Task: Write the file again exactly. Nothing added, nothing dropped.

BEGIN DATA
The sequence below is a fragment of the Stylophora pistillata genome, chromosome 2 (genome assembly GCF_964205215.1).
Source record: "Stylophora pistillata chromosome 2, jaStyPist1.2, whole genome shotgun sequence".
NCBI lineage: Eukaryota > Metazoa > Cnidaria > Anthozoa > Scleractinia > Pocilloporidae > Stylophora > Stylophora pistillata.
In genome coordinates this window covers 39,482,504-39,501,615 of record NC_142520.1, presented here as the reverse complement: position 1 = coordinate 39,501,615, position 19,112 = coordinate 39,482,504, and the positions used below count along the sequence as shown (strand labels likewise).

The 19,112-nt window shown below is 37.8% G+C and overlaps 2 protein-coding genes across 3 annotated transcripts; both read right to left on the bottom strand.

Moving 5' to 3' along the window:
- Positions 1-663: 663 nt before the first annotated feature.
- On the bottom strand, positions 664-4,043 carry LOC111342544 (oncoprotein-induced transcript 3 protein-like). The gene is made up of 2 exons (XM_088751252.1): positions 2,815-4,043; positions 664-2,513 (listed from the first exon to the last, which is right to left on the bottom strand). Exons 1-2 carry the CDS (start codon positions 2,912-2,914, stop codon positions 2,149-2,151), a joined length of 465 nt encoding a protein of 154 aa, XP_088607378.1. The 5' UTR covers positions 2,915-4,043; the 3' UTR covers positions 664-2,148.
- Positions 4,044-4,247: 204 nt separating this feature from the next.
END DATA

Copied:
The sequence below is a fragment of the Stylophora pistillata genome, chromosome 2 (genome assembly GCF_964205215.1).
Source record: "Stylophora pistillata chromosome 2, jaStyPist1.2, whole genome shotgun sequence".
NCBI lineage: Eukaryota > Metazoa > Cnidaria > Anthozoa > Scleractinia > Pocilloporidae > Stylophora > Stylophora pistillata.
In genome coordinates this window covers 39,482,504-39,501,615 of record NC_142520.1, presented here as the reverse complement: position 1 = coordinate 39,501,615, position 19,112 = coordinate 39,482,504, and the positions used below count along the sequence as shown (strand labels likewise).

The 19,112-nt window shown below is 37.8% G+C and overlaps 2 protein-coding genes across 3 annotated transcripts; both read right to left on the bottom strand.

Moving 5' to 3' along the window:
- Positions 1-663: 663 nt before the first annotated feature.
- On the bottom strand, positions 664-4,043 carry LOC111342544 (oncoprotein-induced transcript 3 protein-like). The gene is made up of 2 exons (XM_088751252.1): positions 2,815-4,043; positions 664-2,513 (listed from the first exon to the last, which is right to left on the bottom strand). Exons 1-2 carry the CDS (start codon positions 2,912-2,914, stop codon positions 2,149-2,151), a joined length of 465 nt encoding a protein of 154 aa, XP_088607378.1. The 5' UTR covers positions 2,915-4,043; the 3' UTR covers positions 664-2,148.
- Positions 4,044-4,247: 204 nt separating this feature from the next.